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E-bike expedition part 4 Vietnam - Online diary 2016-2017

From poor wretch to resort owner – Lovemarket and corruption

N 20°50'40.3'' E 104°38'28.1''
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    31.08.2016 until 01.09.2016

    Day: 432 – 433


    Hòa Bình

    Moc Chau

    Latitude N:

    Longitude E:

    Daily kilometers:
    180 km covered by car

    Total kilometers:
    18,346 km

    As the crow flies:
    45 km

    Soil condition:
    Asphalt / gravel

    Maximum height:
    1.200 m

    Total altitude meters:
    54.661 m

    05:44 h – 05:45 h

    6:19 pm – 6:18 pm

    Temperature day max:

    Temperature day min:

(Photos of the diary entry can be found at the end of the text).


“We were poor and had nothing,” Manh suddenly begins to tell us. Sitting under the stilt house, we listen to his story. My grandfather was once a very rich man. Perhaps the richest in this province. He lived in a real palace, while everyone else lived in bamboo houses. In Vietnam, which was already communist at the time, he was responsible for issuing food coupons, which enabled the population to buy the simplest food. My father, who inherited a lot of my grandfather’s money, brought through the entire fortune, leaving us completely impoverished. He had a top education, was supposed to become a pilot and gave it all up. He became addicted to gambling and drank alcohol regularly. In the evenings when he came home, he sometimes hit my mother, who separated from him because of it and later became a nun. Somehow, everything had gone off the rails. My mother, sister and I lived in a simple hut without electricity, running water or furniture. At some point, out of sheer frustration, I simply ran away and didn’t tell anyone where I was going. I found a job as a waiter in Sa Pa. Alongside my work, I went to school several times a week to learn English. I thought that only with this foreign language would I be able to break out of my miserable situation. Progress was slow, but my life got a little better. At least I was earning my own money for the first time. I sent most of it to my family. One day, my sister suddenly stood in front of me and asked me to come back. How did you find me? I wanted to know. ‘The letters with the money you sent us had Sa Pa stamped on them. So I went in search of you.’ I relented and went back with her, but the situation at home was unchanged and hopeless. So I left again and asked her not to look for me. This time I moved to the big city of Hanoi. I wanted to look for a job there again. But I didn’t know how difficult that would be. I was actually completely broke and only had 200,000 dong (€8) left in my pocket. The cheapest accommodation charged 50,000 dong (€2) for one night. So I wandered around the city looking for somewhere to sleep. Let me tell you, it was really frustrating and relatively hopeless. Out of sheer desperation, it was already pitch dark, I asked a cyclist if he knew where I could find cheap accommodation. ‘My place’, he said. He rented rooms in a simple house for poor burnt-out wretches like me. He showed me a small room on the fourth floor where 10 others were already sleeping on the floor. They were lying there like fish next to each other. Really terrible. But for only 10,000 dong (€0.40) a night, I was glad I didn’t have to spend the night on the street. Because I didn’t want to squeeze in next to the sweaty bodies, I climbed the steps to the roof and lay down on the floor next to mountains of dirty laundry.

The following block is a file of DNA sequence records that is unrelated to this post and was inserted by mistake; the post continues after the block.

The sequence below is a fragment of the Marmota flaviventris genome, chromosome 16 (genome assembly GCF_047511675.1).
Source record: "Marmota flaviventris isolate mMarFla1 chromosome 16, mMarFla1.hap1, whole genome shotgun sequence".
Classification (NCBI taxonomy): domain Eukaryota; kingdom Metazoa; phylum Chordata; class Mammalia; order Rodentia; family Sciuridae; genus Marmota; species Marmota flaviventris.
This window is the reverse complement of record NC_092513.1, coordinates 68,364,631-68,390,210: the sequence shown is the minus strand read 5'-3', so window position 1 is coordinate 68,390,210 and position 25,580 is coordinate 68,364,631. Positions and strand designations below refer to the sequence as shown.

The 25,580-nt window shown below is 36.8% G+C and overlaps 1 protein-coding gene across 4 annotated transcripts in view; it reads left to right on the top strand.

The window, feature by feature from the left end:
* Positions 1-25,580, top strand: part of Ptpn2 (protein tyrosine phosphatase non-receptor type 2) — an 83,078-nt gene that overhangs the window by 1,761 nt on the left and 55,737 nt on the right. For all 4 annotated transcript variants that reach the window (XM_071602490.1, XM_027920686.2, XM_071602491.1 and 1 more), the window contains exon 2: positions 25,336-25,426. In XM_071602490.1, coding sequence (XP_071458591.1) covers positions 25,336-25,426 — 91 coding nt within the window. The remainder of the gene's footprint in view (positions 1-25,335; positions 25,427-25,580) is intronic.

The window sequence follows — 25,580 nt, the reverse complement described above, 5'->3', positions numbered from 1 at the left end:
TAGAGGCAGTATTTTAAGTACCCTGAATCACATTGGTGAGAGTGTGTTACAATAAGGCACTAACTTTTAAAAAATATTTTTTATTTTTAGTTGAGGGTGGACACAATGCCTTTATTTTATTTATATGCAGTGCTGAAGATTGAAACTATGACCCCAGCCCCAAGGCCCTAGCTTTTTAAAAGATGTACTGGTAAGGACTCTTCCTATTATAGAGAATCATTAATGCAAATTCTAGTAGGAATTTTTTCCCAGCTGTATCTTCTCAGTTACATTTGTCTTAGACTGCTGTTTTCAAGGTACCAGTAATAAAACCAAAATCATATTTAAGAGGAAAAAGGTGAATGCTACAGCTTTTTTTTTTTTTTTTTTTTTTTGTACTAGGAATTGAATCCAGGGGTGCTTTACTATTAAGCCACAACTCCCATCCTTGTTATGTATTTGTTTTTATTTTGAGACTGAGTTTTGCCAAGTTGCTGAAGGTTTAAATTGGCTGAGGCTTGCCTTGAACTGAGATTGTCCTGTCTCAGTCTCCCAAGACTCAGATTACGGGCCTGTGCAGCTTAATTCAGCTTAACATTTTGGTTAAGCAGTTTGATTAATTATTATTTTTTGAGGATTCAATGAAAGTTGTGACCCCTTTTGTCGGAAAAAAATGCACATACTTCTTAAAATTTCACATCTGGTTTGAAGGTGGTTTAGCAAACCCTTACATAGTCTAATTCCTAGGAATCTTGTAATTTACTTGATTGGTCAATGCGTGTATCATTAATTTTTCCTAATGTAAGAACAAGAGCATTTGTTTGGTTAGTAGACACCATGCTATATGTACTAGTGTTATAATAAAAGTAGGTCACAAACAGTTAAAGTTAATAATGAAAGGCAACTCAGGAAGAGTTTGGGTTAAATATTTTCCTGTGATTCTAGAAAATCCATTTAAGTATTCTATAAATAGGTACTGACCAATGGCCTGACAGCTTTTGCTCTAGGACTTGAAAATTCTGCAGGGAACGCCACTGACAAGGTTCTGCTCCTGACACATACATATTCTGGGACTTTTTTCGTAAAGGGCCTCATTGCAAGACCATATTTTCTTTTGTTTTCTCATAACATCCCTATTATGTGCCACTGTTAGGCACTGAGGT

The next day I walked through the streets of this terrifying city in search of work. I found a hotel and asked a man in a black suit if he could give me a job. Thought he was the owner of the house. But he was only the porter. He just laughed at me and so I moved on. Nobody gave me a job. One of the reasons for this was that I had no papers to prove my identity. No papers, no work. But how could I get identity papers without money? It’s a terrible cycle. After days of searching, I sat on the roof of the house again, completely disillusioned. I was almost out of money. So I wrote a letter in English to explain my situation. I showed this letter, which proved that I spoke English, to the owner of a hotel. The man looked at me skeptically. You will not regret it. I do everything and work hard, I said.”

Suddenly Manh stops talking and looks down at the floor with his head bowed. Tanja and I look at each other a little uncertainly and wait to see how the story continues. Manh suddenly wipes the tears from his cheeks and begins to sob slightly. “Excuse me,” he says, gets up and leaves the square. Ten minutes later, he has regained his composure but is unable to continue his story. We don’t ask because we feel that now is not the right time.

Days later, on a car ride together, I ask him sensitively how his story with the hotel turned out. “Ha, ha, ha, yes, I actually wanted to finish telling you that. So, he asked what I would like to do. I answered everything. ‘Okay, you can start as a security guard for US$50 a month,’ I thought I couldn’t believe my ears. ‘But first you go to the hairdresser and get a proper haircut,’ he said with a grin. When can I start? I wanted to know. ‘Today,’ he said. The hairdresser took the last of my money out of my pockets, so I started my first job in a real hotel absolutely broke. That very same day, my boss gave me an advance on my wages without having asked him for it.” “So he was a good person?” I interject. “A very good person. I learned a lot there. It wasn’t long before I was promoted to receptionist because the old one was made redundant for some reason. Then I was allowed to accompany guided sightseeing tours and when the need arose, I led the first tours myself. I got a lot of tips and got to know the tourist business. After a year, I was the manager of the hotel. My salary was US$ 500 a month. Later, I opened my own hotel with friends. It went really well, especially our restaurant, where we offered our guests organic chicken. My partners wanted to earn even more money and foist mass-farmed chickens on our guests. I didn’t want to take part in this scam and left the business. After two years, the hotel and restaurant were out of business.”

Manh wanted to be independent. He resigned from his position as manager of the hotel and found the valley near Mai Chau, which was completely unknown to tourists at the time. There he opened the first homestay for tourists, bringing interested guests from Hanoi to the beautiful valley. That was the foundation stone of today’s Nature Lodge. Just a few years later, his business partners are an architect, a film producer and a senior official from the Ministry of Finance. Manh actually made it. He is married to a beautiful woman whose family owns a large, prestigious tree company. He has two lovely children, drives a new SUV and supports poor rice farmers…